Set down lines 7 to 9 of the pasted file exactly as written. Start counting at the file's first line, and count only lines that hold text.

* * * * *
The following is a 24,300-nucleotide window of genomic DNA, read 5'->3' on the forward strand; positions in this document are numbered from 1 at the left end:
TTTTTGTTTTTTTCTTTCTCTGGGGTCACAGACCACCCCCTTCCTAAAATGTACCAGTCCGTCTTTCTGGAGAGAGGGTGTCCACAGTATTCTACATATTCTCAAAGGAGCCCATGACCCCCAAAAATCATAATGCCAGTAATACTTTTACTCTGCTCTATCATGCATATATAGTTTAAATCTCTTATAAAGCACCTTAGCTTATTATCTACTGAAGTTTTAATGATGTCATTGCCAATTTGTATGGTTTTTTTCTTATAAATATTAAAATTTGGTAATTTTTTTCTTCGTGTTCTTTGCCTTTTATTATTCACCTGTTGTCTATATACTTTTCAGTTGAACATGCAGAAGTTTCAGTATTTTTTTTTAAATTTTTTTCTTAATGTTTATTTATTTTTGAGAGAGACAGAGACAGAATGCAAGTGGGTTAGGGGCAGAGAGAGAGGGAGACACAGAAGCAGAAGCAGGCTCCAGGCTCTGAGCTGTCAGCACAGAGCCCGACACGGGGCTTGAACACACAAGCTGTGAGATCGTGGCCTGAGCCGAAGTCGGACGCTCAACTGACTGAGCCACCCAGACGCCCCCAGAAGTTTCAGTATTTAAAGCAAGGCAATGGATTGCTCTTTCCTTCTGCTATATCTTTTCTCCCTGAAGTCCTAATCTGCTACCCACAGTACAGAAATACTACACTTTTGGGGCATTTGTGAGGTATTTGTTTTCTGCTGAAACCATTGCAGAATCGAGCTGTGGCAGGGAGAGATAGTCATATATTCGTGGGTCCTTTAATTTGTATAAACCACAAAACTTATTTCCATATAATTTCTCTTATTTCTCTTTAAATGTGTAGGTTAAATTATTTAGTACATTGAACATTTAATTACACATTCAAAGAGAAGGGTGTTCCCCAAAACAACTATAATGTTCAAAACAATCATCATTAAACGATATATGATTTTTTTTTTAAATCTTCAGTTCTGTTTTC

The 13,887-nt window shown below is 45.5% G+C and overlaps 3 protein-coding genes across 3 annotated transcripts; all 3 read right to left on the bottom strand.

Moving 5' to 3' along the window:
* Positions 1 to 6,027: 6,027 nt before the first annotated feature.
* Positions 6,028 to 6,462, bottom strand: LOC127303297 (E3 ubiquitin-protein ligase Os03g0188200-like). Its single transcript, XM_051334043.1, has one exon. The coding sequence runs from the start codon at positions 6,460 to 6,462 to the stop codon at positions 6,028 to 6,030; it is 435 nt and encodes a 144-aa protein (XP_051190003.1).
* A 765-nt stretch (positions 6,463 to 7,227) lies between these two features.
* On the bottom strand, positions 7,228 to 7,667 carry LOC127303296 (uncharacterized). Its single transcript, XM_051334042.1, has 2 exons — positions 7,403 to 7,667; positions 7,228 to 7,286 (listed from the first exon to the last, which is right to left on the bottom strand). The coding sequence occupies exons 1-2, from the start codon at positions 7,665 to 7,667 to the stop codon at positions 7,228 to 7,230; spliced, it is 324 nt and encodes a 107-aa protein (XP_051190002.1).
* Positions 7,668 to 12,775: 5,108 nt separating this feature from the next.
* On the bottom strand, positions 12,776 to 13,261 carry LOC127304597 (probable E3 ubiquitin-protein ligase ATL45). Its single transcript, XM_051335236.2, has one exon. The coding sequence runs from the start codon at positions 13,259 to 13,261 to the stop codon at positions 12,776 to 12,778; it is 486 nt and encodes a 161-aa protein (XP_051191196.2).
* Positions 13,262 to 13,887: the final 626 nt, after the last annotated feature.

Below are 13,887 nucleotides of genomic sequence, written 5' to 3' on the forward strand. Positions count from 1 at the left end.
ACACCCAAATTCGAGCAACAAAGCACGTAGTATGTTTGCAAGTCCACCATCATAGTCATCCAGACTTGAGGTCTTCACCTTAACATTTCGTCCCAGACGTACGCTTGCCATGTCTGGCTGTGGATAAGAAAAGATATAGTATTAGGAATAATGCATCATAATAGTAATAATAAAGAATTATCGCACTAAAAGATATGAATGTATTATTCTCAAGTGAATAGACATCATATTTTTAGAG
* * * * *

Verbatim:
* A 765-nt stretch (positions 6,463 to 7,227) lies between these two features.
* On the bottom strand, positions 7,228 to 7,667 carry LOC127303296 (uncharacterized). Its single transcript, XM_051334042.1, has 2 exons — positions 7,403 to 7,667; positions 7,228 to 7,286 (listed from the first exon to the last, which is right to left on the bottom strand). The coding sequence occupies exons 1-2, from the start codon at positions 7,665 to 7,667 to the stop codon at positions 7,228 to 7,230; spliced, it is 324 nt and encodes a 107-aa protein (XP_051190002.1).
* Positions 7,668 to 12,775: 5,108 nt separating this feature from the next.